Restaurants deal with worker shortage
Gov. Kim Reynolds’ decision to pull the state out of the federal unemployment benefits in June could not have come at a better time for business owners. Such benefits include an extra $300 per week for unemployed people and that would be have lasted through September — all the way through what is typically a busy summer season for the hospitality industry.
Facing a troubliong shortage of workers, hiring signs can be seen in windows and in front of numerous businesses in Marshalltown. As more and more people start becoming more comfortable with the COVID-19 pandemic and the vaccination effort, they are leaving their homes, going out, spending money in stores and eating meals. Businesses and restaurants, many of whom had to furlough employees or had employees quit to protect their health, are now faced with the challenge of serving customers with a dwindled workforce.
Restaurants, in particular, are struggling to fill open spots.
Aaron Buzbee, owner of Zeno’s, Fiddle and Whistle and Wayward Social, said he is lacking 40 to 50 percent of what he actually needs in staff.
“We’d love to open up for lunch at Wayward, but we barely have enough staff to do our dinner service, so lunch is off the table until we can get staffed up again,” he said.
Buzbee said the only reason Fiddle and Whistle is still closed is because he has a greater need for a bartender at Wayward Social. The worker shortage for Zeno’s and Wayward has actually been going on for up to five years, he said.
“We’ve had troubles staffing and the pandemic only made things worse and multiplied that,” Buzbee said.
Alfonso Medina, owner of La Carreta, posted on social media about the shortage of workers. It has been a problem since 2008, he said, but even more so recently. A lot of restaurants had to let go 70 to 80 percent of their employees just to maintain delivery or carry-out services, he said.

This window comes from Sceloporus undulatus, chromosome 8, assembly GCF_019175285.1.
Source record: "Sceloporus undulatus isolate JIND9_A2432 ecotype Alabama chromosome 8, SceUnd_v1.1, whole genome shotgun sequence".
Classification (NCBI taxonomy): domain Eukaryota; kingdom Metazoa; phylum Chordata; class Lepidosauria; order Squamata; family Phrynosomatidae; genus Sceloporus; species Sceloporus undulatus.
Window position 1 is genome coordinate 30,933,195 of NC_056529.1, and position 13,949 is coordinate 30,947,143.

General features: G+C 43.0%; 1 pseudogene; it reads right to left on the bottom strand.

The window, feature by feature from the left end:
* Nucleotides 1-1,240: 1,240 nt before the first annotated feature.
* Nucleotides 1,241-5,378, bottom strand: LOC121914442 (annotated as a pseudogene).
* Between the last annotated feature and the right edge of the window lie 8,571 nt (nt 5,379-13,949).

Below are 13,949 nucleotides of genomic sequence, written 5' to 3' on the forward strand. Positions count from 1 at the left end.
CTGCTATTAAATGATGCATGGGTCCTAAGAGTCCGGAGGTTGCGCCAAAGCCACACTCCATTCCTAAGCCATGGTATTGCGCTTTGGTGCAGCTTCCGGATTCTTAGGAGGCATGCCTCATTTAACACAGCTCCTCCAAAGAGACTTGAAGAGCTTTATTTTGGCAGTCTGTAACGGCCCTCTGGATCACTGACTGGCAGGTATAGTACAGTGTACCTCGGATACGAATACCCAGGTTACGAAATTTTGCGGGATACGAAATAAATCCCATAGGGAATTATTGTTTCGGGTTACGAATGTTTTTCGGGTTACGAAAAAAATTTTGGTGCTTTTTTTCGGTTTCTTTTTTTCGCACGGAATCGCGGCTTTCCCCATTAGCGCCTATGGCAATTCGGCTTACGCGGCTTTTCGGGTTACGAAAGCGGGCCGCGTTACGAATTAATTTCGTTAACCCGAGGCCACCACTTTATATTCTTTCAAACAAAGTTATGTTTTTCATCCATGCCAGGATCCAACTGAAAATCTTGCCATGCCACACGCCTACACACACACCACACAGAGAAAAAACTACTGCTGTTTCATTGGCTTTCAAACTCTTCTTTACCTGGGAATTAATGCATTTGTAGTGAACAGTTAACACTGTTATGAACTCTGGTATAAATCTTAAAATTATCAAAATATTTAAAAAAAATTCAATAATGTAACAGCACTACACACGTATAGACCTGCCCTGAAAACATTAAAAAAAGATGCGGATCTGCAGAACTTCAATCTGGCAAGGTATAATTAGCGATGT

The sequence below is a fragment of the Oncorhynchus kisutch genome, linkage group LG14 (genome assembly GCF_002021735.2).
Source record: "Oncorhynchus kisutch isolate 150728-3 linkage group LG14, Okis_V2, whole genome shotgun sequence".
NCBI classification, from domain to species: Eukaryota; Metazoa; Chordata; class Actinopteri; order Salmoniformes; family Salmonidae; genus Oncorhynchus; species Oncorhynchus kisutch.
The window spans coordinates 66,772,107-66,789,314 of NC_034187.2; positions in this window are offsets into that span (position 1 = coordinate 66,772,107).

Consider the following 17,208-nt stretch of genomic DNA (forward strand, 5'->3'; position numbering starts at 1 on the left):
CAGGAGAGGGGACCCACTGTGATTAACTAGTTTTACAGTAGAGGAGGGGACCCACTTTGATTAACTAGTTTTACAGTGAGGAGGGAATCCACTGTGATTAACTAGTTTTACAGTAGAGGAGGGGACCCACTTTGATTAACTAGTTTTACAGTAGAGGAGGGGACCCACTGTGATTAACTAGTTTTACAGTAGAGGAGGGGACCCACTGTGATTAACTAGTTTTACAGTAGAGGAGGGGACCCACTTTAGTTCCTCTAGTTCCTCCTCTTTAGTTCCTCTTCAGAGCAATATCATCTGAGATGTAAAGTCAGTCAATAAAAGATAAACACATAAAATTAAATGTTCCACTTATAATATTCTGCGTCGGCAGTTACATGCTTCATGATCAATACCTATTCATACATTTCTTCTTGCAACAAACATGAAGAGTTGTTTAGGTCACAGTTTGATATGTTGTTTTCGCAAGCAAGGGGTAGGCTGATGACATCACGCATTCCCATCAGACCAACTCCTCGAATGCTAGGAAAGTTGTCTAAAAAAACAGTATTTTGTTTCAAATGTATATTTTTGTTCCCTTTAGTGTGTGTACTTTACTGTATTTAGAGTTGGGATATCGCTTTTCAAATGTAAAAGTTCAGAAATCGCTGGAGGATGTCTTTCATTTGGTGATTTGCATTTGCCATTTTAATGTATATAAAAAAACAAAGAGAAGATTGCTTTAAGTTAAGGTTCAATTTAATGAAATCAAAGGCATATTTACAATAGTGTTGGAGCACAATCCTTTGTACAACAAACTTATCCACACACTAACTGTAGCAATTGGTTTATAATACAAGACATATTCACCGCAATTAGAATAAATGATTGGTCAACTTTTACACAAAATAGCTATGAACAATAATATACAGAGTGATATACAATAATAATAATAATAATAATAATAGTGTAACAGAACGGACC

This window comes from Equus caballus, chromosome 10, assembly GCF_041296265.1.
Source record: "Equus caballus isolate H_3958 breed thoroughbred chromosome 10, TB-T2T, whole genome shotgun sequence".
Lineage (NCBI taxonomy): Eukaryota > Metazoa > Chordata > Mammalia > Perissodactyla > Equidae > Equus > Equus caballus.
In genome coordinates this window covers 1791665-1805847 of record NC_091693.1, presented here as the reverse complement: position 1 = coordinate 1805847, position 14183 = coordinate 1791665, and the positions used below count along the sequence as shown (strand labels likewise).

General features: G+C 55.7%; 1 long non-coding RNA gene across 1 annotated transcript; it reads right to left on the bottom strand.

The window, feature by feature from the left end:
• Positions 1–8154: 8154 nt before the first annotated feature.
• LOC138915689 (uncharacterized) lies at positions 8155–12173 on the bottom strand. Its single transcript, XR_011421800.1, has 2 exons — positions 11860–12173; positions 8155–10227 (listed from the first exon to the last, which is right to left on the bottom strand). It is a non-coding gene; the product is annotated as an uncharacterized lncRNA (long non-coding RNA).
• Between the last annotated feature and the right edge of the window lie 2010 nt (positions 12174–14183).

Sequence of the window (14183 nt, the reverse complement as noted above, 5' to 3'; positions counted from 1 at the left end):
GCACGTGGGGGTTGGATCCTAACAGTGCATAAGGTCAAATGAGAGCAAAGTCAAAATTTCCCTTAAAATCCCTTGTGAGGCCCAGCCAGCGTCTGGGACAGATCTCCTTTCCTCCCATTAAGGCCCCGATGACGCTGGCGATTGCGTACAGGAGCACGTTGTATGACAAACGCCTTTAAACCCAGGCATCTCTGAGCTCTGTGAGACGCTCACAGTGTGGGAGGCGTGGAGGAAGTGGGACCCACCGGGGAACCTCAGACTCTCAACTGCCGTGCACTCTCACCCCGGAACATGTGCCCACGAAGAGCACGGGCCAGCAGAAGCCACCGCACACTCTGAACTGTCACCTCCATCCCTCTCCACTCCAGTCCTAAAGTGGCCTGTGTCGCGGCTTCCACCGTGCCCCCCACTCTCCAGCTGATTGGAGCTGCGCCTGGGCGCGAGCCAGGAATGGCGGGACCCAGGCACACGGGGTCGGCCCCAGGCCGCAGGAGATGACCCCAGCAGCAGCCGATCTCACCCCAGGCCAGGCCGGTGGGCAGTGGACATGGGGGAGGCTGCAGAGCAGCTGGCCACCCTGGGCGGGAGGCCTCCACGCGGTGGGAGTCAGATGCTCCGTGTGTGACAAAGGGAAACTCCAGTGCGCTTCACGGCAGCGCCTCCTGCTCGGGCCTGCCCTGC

“I was lucky enough for Marshalltown, I personally did not have to let go of anybody,” Medina said. “I lost a dishwasher when we were doing carry outs, so there was not a lot of dishes to be washed. My main cooks were the ones who were washing. We took turns. Luckily, I was able to keep most of my staff. I was very lucky.”
Now restaurants need to compete with one another for the available workforce. Buzbee said everyone he knows is hiring and they are all trying to get employees out of the same talent pool.
“We’ve bumped up our starting wages to try to entice people. We’ve tried to get friends of employees to apply and haven’t had any luck with any of that,” he said.
The online job boards, such as Indeed, have not been fruitful for Buzbee. He said it is hard to get people to respond to the posting. There have been times when interviews were scheduled and the applicants did not even show up. Buzbee does not know what to do to entice people back to work.
“Without a question, unemployment benefits have had an impact, for sure,” he said.
Medina is not sure if people are getting more on unemployment, but speculates perhaps they are just comfortable with what they are receiving.
“There’s no rush to get back to work,” he said. “There’s no rush to put those hard working hours in.”
In the meantime, those who stayed at work are getting tired.
“Our staff is really tired. We’re all tired,” Buzbee said. “We’ve had to make a lot of adjustments through the pandemic. Just when we thought it would be easier, it’s actually getting harder and we’re all just run down. We having to come in a few hours earlier and stay a few hours later. Weeks go by without days off because we just don’t have the staff to have the luxury of a day off.”
As customers return to the restaurants and stores in Marshalltown, they might notice a difference. Medina said a lot of businesses might not have the same quality of service because of the worker shortage.
“Service is not going to be what they expect,” he said.
Medina suggested businesses get creative during this difficult time. One thing he decided to do was sell bulk items to the community, such as toilet paper, chicken, cheese. That move allowed him to keep some part-time employees.
Medina also suggested businesses try some different actions to stay open during the shortage. Maybe they should close an extra day just to give staff a day off –provided the business can afford that closure — he said. Perhaps they can start or bring different services which can be operated with the current staff.
“Get creative and find ways to simplify your processes,” he said. “Computerize your systems, try to find ways to make your business need less labor, which is sad because I’ve always wanted to create more work.”
Contact Lana Bradstream and Noah Rohlfing at 641-753-6611 or firstname.lastname@example.org and email@example.com.